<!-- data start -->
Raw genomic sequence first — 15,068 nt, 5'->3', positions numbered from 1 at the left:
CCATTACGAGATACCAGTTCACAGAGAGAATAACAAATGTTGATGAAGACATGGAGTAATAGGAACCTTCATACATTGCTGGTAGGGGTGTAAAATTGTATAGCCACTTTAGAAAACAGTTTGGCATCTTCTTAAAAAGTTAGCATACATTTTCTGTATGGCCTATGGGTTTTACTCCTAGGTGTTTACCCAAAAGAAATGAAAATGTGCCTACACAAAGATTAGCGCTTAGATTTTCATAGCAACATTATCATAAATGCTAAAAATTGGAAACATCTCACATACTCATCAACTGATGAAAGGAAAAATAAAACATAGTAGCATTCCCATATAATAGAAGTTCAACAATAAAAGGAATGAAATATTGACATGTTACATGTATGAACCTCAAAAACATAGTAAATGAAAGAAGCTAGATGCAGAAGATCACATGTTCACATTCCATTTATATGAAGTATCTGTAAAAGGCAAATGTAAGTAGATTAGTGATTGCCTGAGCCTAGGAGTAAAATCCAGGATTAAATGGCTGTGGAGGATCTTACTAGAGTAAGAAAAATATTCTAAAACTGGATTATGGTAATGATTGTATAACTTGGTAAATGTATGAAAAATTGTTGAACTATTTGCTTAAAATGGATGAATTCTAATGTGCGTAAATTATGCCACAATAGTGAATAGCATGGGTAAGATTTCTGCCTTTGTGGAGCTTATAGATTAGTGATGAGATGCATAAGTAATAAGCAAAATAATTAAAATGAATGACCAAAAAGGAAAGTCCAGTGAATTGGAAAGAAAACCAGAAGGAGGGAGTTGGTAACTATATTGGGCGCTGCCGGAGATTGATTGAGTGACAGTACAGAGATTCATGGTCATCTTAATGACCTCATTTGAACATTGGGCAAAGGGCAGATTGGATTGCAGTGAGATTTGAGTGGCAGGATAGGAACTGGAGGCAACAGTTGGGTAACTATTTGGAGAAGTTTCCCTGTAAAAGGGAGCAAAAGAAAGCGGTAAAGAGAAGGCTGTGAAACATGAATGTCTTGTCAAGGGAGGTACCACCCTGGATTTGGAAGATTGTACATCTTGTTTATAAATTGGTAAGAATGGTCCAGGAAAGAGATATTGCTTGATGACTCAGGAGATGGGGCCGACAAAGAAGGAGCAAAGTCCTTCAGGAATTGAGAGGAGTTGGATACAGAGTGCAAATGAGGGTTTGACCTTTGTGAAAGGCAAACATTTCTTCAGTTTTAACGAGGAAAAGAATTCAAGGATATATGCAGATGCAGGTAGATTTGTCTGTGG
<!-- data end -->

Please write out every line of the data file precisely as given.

Raw genomic sequence first — 15,068 nt, 5'->3', positions numbered from 1 at the left:
CCATTACGAGATACCAGTTCACAGAGAGAATAACAAATGTTGATGAAGACATGGAGTAATAGGAACCTTCATACATTGCTGGTAGGGGTGTAAAATTGTATAGCCACTTTAGAAAACAGTTTGGCATCTTCTTAAAAAGTTAGCATACATTTTCTGTATGGCCTATGGGTTTTACTCCTAGGTGTTTACCCAAAAGAAATGAAAATGTGCCTACACAAAGATTAGCGCTTAGATTTTCATAGCAACATTATCATAAATGCTAAAAATTGGAAACATCTCACATACTCATCAACTGATGAAAGGAAAAATAAAACATAGTAGCATTCCCATATAATAGAAGTTCAACAATAAAAGGAATGAAATATTGACATGTTACATGTATGAACCTCAAAAACATAGTAAATGAAAGAAGCTAGATGCAGAAGATCACATGTTCACATTCCATTTATATGAAGTATCTGTAAAAGGCAAATGTAAGTAGATTAGTGATTGCCTGAGCCTAGGAGTAAAATCCAGGATTAAATGGCTGTGGAGGATCTTACTAGAGTAAGAAAAATATTCTAAAACTGGATTATGGTAATGATTGTATAACTTGGTAAATGTATGAAAAATTGTTGAACTATTTGCTTAAAATGGATGAATTCTAATGTGCGTAAATTATGCCACAATAGTGAATAGCATGGGTAAGATTTCTGCCTTTGTGGAGCTTATAGATTAGTGATGAGATGCATAAGTAATAAGCAAAATAATTAAAATGAATGACCAAAAAGGAAAGTCCAGTGAATTGGAAAGAAAACCAGAAGGAGGGAGTTGGTAACTATATTGGGCGCTGCCGGAGATTGATTGAGTGACAGTACAGAGATTCATGGTCATCTTAATGACCTCATTTGAACATTGGGCAAAGGGCAGATTGGATTGCAGTGAGATTTGAGTGGCAGGATAGGAACTGGAGGCAACAGTTGGGTAACTATTTGGAGAAGTTTCCCTGTAAAAGGGAGCAAAAGAAAGCGGTAAAGAGAAGGCTGTGAAACATGAATGTCTTGTCAAGGGAGGTACCACCCTGGATTTGGAAGATTGTACATCTTGTTTATAAATTGGTAAGAATGGTCCAGGAAAGAGATATTGCTTGATGACTCAGGAGATGGGGCCGACAAAGAAGGAGCAAAGTCCTTCAGGAATTGAGAGGAGTTGGATACAGAGTGCAAATGAGGGTTTGACCTTTGTGAAAGGCAAACATTTCTTCAGTTTTAACGAGGAAAAGAATTCAAGGATATATGCAGATGCAGGTAGATTTGTCTGTGG